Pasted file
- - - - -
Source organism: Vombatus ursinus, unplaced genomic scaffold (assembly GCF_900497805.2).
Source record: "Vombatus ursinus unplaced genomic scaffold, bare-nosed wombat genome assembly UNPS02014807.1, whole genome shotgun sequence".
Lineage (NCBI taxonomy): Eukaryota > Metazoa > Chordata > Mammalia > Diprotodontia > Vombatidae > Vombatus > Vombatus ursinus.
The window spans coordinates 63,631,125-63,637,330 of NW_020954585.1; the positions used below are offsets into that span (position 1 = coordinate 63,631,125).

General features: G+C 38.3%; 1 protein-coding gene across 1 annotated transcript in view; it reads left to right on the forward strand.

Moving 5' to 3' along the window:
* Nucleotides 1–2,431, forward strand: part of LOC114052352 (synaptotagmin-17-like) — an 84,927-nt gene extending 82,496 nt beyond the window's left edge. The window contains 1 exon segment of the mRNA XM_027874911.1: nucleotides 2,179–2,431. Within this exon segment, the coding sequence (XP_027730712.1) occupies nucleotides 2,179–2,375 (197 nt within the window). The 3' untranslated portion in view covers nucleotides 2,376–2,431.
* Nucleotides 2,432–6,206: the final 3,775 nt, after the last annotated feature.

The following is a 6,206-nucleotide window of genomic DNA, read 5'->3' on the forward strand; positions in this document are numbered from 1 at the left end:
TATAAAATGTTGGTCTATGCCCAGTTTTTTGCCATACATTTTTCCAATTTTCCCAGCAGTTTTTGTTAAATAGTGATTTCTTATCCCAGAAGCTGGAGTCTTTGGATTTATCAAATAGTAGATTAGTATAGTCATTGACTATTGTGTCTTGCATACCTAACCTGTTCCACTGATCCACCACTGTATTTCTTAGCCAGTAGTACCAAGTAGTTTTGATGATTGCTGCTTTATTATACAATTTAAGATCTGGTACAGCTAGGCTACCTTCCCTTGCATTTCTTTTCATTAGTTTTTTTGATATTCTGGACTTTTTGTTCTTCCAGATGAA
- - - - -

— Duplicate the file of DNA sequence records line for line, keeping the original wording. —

Source organism: Vombatus ursinus, unplaced genomic scaffold (assembly GCF_900497805.2).
Source record: "Vombatus ursinus unplaced genomic scaffold, bare-nosed wombat genome assembly UNPS02014807.1, whole genome shotgun sequence".
Lineage (NCBI taxonomy): Eukaryota > Metazoa > Chordata > Mammalia > Diprotodontia > Vombatidae > Vombatus > Vombatus ursinus.
The window spans coordinates 63,631,125-63,637,330 of NW_020954585.1; the positions used below are offsets into that span (position 1 = coordinate 63,631,125).

General features: G+C 38.3%; 1 protein-coding gene across 1 annotated transcript in view; it reads left to right on the forward strand.

Moving 5' to 3' along the window:
* Nucleotides 1–2,431, forward strand: part of LOC114052352 (synaptotagmin-17-like) — an 84,927-nt gene extending 82,496 nt beyond the window's left edge. The window contains 1 exon segment of the mRNA XM_027874911.1: nucleotides 2,179–2,431. Within this exon segment, the coding sequence (XP_027730712.1) occupies nucleotides 2,179–2,375 (197 nt within the window). The 3' untranslated portion in view covers nucleotides 2,376–2,431.
* Nucleotides 2,432–6,206: the final 3,775 nt, after the last annotated feature.

The following is a 6,206-nucleotide window of genomic DNA, read 5'->3' on the forward strand; positions in this document are numbered from 1 at the left end:
TATAAAATGTTGGTCTATGCCCAGTTTTTTGCCATACATTTTTCCAATTTTCCCAGCAGTTTTTGTTAAATAGTGATTTCTTATCCCAGAAGCTGGAGTCTTTGGATTTATCAAATAGTAGATTAGTATAGTCATTGACTATTGTGTCTTGCATACCTAACCTGTTCCACTGATCCACCACTGTATTTCTTAGCCAGTAGTACCAAGTAGTTTTGATGATTGCTGCTTTATTATACAATTTAAGATCTGGTACAGCTAGGCTACCTTCCCTTGCATTTCTTTTCATTAGTTTTTTTGATATTCTGGACTTTTTGTTCTTCCAGATGAA